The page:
Open Access Highly Accessed Research article

A local outbreak of dengue caused by an imported case in Dongguan China

Hong-Juan Peng1, Hui-Bing Lai2, Qiao-Li Zhang3, Ba-Yi Xu2, Hao Zhang4, Wen-Hua Liu2, Wei Zhao1, Yuan-Ping Zhou4, Xin-Guang Zhong2, Shu Jiang2, Jin-Hua Duan2, Gui-Yun Yan5, Jian-Feng He2 and Xiao-Guang Chen1*

Author Affiliations

1 Key Laboratory of Prevention and Control for Emerging Infectious Diseases of Guangdong Higher Institutes, School of Public Health and Tropical Medicine, Southern Medical University, Guangzhou, Guangdong 510515, Peoples Republic of China

2 Guangdong Centre for Disease Control and Prevention Field Epidemiology Training Program of Guangdong Province, Guangzhou, Guangdong 510300, Peoples Republic of China

3 Dongguan Centre for Disease Control and Prevention, Dongguan, Guangdong 523129, Peoples Republic of China

4 Department of Infectious Diseases, Nanfang Hospital, Southern Medical University, Guangzhou, Guangdong 510515, Peoples Republic of China

5 Program of Public Health, School of Medicine, University of California, Irvine, CA 92697, USA

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BMC Public Health 2012, 12:83  doi:10.1186/1471-2458-12-83

Published: 26 January 2012

Abstract

Background

Dengue, a mosquito-borne febrile viral disease, is found in tropical and sub-tropical regions around the world. Since the first occurrence of dengue was confirmed in Guangdong, China in 1978, dengue outbreaks have been reported sequentially in different provinces in South China transmitted by.peridomestic Ae. albopictus mosquitoes, diplaying Ae. aegypti, a fully domestic vector that transmits dengue worldwide. Rapid and uncontrolled urbanization is a characteristic change in developing countries, which impacts greatly on vector habitat, human lifestyle and transmission dynamics on dengue epidemics. In September 2010, an outbreak of dengue was detected in Dongguan, a city in Guangdong province characterized by its fast urbanization. An investigation was initiated to identify the cause, to describe the epidemical characteristics of the outbreak, and to implement control measures to stop the outbreak. This is the first report of dengue outbreak in Dongguan, even though dengue cases were documented before in this city.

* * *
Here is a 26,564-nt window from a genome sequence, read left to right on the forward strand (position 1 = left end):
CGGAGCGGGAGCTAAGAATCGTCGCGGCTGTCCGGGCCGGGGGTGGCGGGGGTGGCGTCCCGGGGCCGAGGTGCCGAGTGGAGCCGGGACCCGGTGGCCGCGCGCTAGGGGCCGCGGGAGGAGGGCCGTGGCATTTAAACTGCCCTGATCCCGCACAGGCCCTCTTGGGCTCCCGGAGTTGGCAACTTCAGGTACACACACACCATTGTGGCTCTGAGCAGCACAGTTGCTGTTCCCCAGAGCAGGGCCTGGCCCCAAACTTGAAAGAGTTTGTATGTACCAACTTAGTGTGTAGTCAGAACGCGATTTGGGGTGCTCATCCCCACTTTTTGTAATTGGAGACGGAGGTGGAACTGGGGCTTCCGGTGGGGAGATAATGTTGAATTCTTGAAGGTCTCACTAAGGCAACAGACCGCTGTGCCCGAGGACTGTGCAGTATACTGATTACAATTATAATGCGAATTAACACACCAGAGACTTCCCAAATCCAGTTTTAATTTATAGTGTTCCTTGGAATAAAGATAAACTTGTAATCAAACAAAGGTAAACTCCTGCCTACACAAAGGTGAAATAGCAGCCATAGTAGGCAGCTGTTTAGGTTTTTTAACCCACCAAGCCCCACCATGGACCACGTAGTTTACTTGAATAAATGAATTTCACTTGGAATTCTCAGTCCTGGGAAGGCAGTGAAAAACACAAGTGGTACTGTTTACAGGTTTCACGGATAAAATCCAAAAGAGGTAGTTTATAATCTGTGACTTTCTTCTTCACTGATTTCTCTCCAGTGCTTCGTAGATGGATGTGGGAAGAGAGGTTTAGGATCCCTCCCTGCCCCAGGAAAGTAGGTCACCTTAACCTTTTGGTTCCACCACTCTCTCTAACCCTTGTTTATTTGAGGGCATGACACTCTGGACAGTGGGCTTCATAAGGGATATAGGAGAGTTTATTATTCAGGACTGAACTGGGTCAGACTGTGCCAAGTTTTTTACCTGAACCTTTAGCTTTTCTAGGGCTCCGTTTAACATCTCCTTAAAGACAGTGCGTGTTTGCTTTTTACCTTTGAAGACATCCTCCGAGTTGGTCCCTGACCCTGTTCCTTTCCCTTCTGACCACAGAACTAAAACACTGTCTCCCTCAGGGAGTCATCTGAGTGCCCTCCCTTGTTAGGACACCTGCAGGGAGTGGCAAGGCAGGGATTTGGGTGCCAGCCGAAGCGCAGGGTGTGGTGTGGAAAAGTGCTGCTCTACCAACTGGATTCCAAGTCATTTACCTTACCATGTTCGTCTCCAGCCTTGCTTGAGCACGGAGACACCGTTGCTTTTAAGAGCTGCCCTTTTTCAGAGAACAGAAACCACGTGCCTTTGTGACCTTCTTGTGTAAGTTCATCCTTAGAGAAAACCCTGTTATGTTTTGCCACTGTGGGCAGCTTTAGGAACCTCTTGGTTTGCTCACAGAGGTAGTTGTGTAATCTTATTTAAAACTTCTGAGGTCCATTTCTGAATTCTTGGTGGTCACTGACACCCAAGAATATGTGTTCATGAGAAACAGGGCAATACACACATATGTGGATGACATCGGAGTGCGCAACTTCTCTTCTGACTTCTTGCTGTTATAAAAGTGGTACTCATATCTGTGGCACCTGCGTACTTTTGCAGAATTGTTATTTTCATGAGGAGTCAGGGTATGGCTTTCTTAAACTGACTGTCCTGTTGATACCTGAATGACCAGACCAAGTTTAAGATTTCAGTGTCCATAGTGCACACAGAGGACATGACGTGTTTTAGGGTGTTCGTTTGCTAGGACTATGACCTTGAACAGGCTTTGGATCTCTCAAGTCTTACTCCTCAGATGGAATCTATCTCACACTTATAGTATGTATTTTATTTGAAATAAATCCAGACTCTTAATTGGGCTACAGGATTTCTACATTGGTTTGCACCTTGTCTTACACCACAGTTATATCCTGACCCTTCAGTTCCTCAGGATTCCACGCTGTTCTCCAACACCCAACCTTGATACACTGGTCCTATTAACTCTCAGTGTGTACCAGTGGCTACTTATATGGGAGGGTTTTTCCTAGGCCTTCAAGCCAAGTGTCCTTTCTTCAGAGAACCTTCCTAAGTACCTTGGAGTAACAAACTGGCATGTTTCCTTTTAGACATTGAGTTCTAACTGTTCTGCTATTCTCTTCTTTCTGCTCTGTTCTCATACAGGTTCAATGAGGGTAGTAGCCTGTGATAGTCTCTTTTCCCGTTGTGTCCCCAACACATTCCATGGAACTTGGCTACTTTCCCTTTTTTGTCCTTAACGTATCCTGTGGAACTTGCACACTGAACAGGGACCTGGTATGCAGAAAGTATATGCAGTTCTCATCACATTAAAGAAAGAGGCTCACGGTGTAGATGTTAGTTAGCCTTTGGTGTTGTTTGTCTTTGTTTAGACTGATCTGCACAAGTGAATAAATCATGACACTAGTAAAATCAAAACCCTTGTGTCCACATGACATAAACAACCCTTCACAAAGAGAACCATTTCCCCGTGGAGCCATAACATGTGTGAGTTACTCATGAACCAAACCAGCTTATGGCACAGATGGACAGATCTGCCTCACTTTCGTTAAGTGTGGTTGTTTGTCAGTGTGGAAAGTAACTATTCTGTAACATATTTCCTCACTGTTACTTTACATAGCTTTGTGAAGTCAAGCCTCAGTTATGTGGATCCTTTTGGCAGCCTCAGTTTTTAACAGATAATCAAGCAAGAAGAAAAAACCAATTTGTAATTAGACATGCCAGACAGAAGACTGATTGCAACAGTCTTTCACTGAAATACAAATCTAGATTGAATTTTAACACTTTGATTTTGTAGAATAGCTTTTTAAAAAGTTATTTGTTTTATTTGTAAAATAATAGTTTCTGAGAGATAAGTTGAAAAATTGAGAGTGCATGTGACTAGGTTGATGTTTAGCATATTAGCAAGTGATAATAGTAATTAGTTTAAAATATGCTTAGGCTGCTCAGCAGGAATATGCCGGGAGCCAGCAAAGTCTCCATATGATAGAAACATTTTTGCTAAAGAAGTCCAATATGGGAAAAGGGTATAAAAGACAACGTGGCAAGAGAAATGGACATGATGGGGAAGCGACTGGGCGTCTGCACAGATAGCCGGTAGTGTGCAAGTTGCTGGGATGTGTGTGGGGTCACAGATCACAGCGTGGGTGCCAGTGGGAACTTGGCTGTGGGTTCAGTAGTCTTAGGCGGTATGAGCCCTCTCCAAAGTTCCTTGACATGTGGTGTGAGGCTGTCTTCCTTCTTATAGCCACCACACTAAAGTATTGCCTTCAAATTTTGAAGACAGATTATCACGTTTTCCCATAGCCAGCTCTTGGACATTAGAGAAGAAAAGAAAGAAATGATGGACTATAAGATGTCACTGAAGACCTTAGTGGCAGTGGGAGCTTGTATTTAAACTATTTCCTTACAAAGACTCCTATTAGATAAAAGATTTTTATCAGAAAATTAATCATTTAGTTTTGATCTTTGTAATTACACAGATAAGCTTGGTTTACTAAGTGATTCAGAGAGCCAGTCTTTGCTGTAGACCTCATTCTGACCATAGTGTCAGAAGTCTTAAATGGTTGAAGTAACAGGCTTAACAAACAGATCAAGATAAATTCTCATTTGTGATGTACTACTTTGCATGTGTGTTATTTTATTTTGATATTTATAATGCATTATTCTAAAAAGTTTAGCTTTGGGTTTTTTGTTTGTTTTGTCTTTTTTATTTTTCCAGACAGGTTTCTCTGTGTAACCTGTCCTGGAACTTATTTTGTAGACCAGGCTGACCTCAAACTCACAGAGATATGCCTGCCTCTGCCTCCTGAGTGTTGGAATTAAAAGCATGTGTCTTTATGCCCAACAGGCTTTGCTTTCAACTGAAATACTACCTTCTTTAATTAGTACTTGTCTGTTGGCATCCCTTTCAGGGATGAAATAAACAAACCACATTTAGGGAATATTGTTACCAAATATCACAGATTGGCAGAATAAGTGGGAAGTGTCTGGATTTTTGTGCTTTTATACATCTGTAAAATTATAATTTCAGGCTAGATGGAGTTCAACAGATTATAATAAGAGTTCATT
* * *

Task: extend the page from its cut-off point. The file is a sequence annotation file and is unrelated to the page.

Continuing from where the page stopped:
Methods

Epidemiological data were obtained from local Center of Disease Control and prevention (CDC). Laboratory tests such as real-time Reverse Transcription Polymerase Chain Reaction (RT-PCR), the virus cDNA sequencing, and Enzyme-Linked immunosorbent assay (ELISA) were employed to identify the virus infection and molecular phylogenetic analysis was performed with MEGA5. The febrile cases were reported every day by the fever surveillance system. Vector control measures including insecticidal fogging and elimination of habitats of Ae. albopictus were used to control the dengue outbreak.

Results

The epidemiological studies results showed that this dengue outbreak was initiated by an imported case from Southeast Asia. The outbreak was characterized by 31 cases reported with an attack rate of 50.63 out of a population of 100,000. Ae. albopictus was the only vector species responsible for the outbreak. The virus cDNA sequencing analysis showed that the virus responsible for the outbreak was Dengue Virus serotype-1 (DENV-1).

Conclusions

Several characterized points of urbanization contributed to this outbreak of dengue in Dongguan: the residents are highly concentrated; the residents' life habits helped to form the habitats of Ae. albopictus and contributed to the high Breteau Index; the self-constructed houses lacks of mosquito prevention facilities. This report has reaffirmed the importance of a surveillance system for infectious diseases control and aroused the awareness of an imported case causing the epidemic of an infectious disease in urbanized region.

Keywords:
Dengue; Epidemiology outbreak; Urbanization